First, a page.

OVERUSE OF PAIN RELIEVERS POSES A SAFETY RISK FOR AUSTRALIANS
17 OCTOBER 2014 – On the final day of Be Medicinewise Week 2014, NPS MedicineWise is reminding people that excess consumption of common pain relievers is a serious medicine safety issue.
A recent poll* on behalf of NPS MedicineWise suggests that many Australians have exceeded the maximum daily dose of over-the-counter painkillers, potentially posing significant risks to their health.
NPS MedicineWise clinical advisor, Dr Andrew Boyden, says that while these medicines are among the most commonly used in Australia, people need to exercise caution and use them properly.
“Pain relievers like ibuprofen and paracetamol are readily available at convenience stores, petrol stations and pharmacies, but they are still medicines which can have serious side effects if not used appropriately,” says Dr Boyden.
The survey of around 1000 Australian consumers revealed that:
* 8.5% of respondents have exceeded the maximum daily dose of ibuprofen
* 7.3% of respondents have exceeded the maximum daily dose of paracetamol
* Gen-Y Australians are twice as likely as older generations to have overused ibuprofen with codeine.
Dr Boyden said the findings are concerning and the risk of overdose on pain relievers needs to be taken seriously.
“Acute overdose is a risk for those exceeding the maximum daily dose of pain relievers,” says Dr Boyden.
“Also the long term effects of excessive use can— depending on the medicine— increase your risk of kidney damage, gastrointestinal bleeding, and liver damage.”
Pain relief medicines have an important role to play when used properly, however it is important to consider the role of non-medicine treatments to manage pain, for example heat packs or physiotherapy. If you are using pain relievers it is really important to understand how to use them safely and properly, and to get advice from your health professional.
“Your health professional is the best source of information about managing your medicines safely and wisely,” says Dr Boyden. “It’s also important to understand and follow the instructions on the packaging, and you can always ring the NPS Medicines Line if you have questions about your medicines.”
As part of Be Medicinewise week NPS MedicineWise is urging people to take our online challenge and learn how to be more medicinewise. The challenge can be accessed at www.nps.org.au/be-medicinewise-week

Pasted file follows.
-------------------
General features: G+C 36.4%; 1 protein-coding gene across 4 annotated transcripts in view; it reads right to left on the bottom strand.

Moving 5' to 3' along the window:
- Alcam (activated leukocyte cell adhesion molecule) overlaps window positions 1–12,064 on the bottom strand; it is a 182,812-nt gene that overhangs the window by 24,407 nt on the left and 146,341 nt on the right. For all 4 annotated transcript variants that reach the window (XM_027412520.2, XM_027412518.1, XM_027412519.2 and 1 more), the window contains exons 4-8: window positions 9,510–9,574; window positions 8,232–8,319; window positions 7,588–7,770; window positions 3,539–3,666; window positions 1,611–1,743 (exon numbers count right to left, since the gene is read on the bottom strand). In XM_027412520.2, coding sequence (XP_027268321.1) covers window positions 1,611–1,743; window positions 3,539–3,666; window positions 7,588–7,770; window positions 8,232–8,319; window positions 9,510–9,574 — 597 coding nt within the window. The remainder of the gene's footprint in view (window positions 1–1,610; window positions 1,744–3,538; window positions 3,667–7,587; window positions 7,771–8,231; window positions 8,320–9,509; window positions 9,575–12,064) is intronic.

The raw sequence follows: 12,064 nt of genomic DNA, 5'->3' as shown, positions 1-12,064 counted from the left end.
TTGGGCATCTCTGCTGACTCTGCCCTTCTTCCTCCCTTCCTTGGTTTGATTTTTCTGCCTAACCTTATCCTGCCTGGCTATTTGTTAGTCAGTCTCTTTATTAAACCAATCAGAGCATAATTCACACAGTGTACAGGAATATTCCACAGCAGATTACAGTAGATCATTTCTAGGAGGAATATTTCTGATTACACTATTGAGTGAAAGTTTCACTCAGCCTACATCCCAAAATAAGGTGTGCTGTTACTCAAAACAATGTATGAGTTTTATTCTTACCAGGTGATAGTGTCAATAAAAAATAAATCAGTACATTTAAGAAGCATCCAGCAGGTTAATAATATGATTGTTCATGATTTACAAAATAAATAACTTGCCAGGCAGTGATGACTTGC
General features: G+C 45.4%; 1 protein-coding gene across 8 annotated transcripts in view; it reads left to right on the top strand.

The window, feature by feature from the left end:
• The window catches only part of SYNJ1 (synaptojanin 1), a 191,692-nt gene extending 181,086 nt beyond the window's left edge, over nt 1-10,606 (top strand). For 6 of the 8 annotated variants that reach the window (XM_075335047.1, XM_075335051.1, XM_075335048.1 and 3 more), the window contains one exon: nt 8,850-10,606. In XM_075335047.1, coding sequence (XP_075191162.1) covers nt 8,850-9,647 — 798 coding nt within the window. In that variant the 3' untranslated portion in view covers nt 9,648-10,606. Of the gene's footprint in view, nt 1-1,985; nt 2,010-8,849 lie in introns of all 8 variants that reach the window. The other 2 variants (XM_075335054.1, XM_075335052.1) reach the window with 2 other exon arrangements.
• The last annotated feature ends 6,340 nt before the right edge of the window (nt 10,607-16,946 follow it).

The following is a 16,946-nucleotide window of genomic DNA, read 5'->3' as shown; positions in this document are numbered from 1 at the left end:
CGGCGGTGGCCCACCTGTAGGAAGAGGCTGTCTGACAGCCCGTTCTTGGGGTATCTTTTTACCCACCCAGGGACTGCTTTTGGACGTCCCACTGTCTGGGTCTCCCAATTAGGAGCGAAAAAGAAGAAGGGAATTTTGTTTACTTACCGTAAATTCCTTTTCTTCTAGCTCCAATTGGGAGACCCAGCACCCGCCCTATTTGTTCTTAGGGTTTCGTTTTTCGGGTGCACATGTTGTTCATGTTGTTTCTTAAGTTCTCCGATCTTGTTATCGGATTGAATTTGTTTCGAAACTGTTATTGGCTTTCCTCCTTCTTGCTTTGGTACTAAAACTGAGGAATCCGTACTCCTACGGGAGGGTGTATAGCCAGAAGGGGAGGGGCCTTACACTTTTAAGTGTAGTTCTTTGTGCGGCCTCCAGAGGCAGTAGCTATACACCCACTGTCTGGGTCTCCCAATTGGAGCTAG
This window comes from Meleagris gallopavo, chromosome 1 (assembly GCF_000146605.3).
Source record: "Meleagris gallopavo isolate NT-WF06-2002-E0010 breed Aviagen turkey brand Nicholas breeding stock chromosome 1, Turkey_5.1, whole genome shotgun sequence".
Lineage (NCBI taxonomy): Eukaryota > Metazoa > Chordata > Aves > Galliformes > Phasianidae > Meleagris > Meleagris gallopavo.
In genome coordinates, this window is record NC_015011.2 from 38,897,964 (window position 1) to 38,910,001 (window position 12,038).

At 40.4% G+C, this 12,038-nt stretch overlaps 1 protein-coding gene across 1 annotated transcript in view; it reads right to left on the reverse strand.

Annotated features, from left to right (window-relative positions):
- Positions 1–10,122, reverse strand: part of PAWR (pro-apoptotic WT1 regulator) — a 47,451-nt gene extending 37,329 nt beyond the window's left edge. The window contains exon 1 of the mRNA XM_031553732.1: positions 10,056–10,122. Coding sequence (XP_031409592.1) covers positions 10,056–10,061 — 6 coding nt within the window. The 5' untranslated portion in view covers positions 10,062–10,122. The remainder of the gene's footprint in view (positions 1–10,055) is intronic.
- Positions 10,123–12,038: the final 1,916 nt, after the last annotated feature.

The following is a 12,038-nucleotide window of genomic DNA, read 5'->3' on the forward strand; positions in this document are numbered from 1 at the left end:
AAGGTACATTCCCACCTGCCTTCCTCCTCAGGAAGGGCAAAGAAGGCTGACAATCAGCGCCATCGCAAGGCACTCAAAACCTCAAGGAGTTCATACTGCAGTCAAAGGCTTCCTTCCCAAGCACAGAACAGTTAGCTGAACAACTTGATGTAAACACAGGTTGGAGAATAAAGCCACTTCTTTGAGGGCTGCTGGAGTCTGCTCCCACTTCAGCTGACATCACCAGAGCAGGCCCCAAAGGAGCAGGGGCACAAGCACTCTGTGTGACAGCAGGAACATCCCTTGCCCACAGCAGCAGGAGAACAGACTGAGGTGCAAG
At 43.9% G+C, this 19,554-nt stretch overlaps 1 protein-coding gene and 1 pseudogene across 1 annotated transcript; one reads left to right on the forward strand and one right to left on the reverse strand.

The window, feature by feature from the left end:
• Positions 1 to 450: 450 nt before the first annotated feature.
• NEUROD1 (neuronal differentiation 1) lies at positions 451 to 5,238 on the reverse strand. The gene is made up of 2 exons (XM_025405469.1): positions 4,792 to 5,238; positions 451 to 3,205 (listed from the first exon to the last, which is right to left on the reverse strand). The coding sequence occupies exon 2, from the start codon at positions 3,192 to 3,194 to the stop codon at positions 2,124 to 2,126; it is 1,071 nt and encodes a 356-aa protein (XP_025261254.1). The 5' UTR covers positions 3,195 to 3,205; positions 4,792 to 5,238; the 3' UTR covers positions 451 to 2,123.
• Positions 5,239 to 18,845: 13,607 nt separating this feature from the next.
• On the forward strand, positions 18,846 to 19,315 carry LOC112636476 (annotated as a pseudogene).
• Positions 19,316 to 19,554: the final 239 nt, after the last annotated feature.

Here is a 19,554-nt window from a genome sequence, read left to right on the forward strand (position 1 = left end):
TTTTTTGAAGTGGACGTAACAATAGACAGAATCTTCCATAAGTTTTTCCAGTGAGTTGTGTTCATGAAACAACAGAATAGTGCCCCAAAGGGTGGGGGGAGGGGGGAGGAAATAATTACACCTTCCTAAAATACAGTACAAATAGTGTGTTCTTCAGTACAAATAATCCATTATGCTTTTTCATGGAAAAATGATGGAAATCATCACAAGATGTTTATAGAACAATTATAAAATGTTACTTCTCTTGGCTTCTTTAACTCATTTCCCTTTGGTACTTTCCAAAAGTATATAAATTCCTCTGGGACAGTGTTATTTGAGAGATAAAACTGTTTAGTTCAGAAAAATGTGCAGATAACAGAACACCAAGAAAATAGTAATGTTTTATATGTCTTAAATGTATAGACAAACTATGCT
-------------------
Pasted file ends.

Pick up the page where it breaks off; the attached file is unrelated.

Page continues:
For more information on prescription, over-the-counter and complementary medicines (herbal, ‘natural’, vitamins and minerals) from a health professional, call NPS Medicines Line on 1300 MEDICINE (1300 633 424) for the cost of a local call (calls from mobiles may cost more). Hours of operation are Monday–Friday 9am–5pm AEST (excluding public holidays).
ARE YOU TAKING YOUR PRESCRIPTION MEDICINES AS PRESCRIBED?
15 OCTOBER 2014 – During this Be Medicinewise Week 2014, NPS MedicineWise is urging Australians taking prescription medicines to be medicinewise as polling* reveals that while a high number of respondents take prescription medicines, advice on taking medicines safely and effectively is not necessarily being followed.
The polling indicates as many as one in three respondents take prescription medicines daily and most Australians have taken a prescription medicine at some point.
However, the survey found that around 30% of respondents have stopped taking a prescription medicine without talking to their doctor first, or against their doctor’s advice.
The polling also revealed that only around half of respondents are having conversations with their doctor about how much medicine to take, when and for how long. Conversations about possible side effects and interactions are even less commonplace.
NPS MedicineWise clinical advisor and GP, Dr Andrew Boyden, says it’s important for Australians to ask the right questions of their health professionals.
“All medicines have risks and benefits, and asking the right questions when these are prescribed to you can help reduce your risk of misadventure,” says Dr Boyden.
“It’s also really important not to stop a prescribed medicine without first discussing your situation with a health professional. In some instances stopping a medicine suddenly can lead to serious problems. You should always have a conversation with your health professional to get the right advice for you.”
NPS MedicineWise offers the following tips to help people be medicinewise:
* If you are prescribed a medicine make sure you ask your health professional how to take it safely and correctly, whether there are possible interactions or side effects, and whether taking it might affect your ability to drive or operate machinery
* Seek the advice of your health professional before stopping a medicine
* Read the Consumer Medicines Information leaflet and familiarise yourself with the side effects. If you experience a significant side effect relating to your medicines, it’s important to contact your health professional. You are also able to report this to the Therapeutic Goods Administration via the Adverse Medicine Events Line on 1300 134 237.
* If you have general questions about your medicines or potential interactions between your prescription, over-the-counter and complementary medicines, call the NPS Medicines Line on 1300 MEDICINE (1300 633 424)
“Asking the right questions, reading the label and packaging, and following the advice of your health professionals are key to medicines safety,” says Dr Boyden.
This Be Medicinewise Week, NPS MedicineWise urges all Australians to remember the importance of being safe and wise about medicines. Take the medicinewise challenge at www.nps.org.au/bemedicinewiseweek.
*Online survey of 1,001 adults undertaken by Galaxy Research for NPS MedicineWise 19-22 September, 2014